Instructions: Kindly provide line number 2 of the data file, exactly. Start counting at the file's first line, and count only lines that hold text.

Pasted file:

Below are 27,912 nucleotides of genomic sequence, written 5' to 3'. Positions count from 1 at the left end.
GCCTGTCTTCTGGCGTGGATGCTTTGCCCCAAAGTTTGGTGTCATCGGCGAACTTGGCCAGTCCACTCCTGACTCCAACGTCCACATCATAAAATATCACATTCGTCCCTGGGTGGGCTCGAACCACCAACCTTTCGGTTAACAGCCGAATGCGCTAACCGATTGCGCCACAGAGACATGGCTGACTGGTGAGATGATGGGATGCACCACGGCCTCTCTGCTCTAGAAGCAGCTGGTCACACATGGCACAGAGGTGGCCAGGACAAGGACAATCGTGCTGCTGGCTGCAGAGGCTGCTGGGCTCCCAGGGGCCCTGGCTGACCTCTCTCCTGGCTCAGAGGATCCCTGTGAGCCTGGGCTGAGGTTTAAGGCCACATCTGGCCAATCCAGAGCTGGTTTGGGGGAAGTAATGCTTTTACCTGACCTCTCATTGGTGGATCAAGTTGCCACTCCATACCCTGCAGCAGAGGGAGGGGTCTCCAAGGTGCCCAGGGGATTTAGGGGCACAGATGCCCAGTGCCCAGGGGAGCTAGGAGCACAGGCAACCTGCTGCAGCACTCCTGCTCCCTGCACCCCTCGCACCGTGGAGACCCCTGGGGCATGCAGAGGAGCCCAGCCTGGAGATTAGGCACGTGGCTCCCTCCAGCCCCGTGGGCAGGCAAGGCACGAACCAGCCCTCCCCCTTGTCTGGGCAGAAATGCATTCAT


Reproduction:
GCCTGTCTTCTGGCGTGGATGCTTTGCCCCAAAGTTTGGTGTCATCGGCGAACTTGGCCAGTCCACTCCTGACTCCAACGTCCACATCATAAAATATCACATTCGTCCCTGGGTGGGCTCGAACCACCAACCTTTCGGTTAACAGCCGAATGCGCTAACCGATTGCGCCACAGAGACATGGCTGACTGGTGAGATGATGGGATGCACCACGGCCTCTCTGCTCTAGAAGCAGCTGGTCACACATGGCACAGAGGTGGCCAGGACAAGGACAATCGTGCTGCTGGCTGCAGAGGCTGCTGGGCTCCCAGGGGCCCTGGCTGACCTCTCTCCTGGCTCAGAGGATCCCTGTGAGCCTGGGCTGAGGTTTAAGGCCACATCTGGCCAATCCAGAGCTGGTTTGGGGGAAGTAATGCTTTTACCTGACCTCTCATTGGTGGATCAAGTTGCCACTCCATACCCTGCAGCAGAGGGAGGGGTCTCCAAGGTGCCCAGGGGATTTAGGGGCACAGATGCCCAGTGCCCAGGGGAGCTAGGAGCACAGGCAACCTGCTGCAGCACTCCTGCTCCCTGCACCCCTCGCACCGTGGAGACCCCTGGGGCATGCAGAGGAGCCCAGCCTGGAGATTAGGCACGTGGCTCCCTCCAGCCCCGTGGGCAGGCAAGGCACGAACCAGCCCTCCCCCTTGTCTGGGCAGAAATGCATTCAT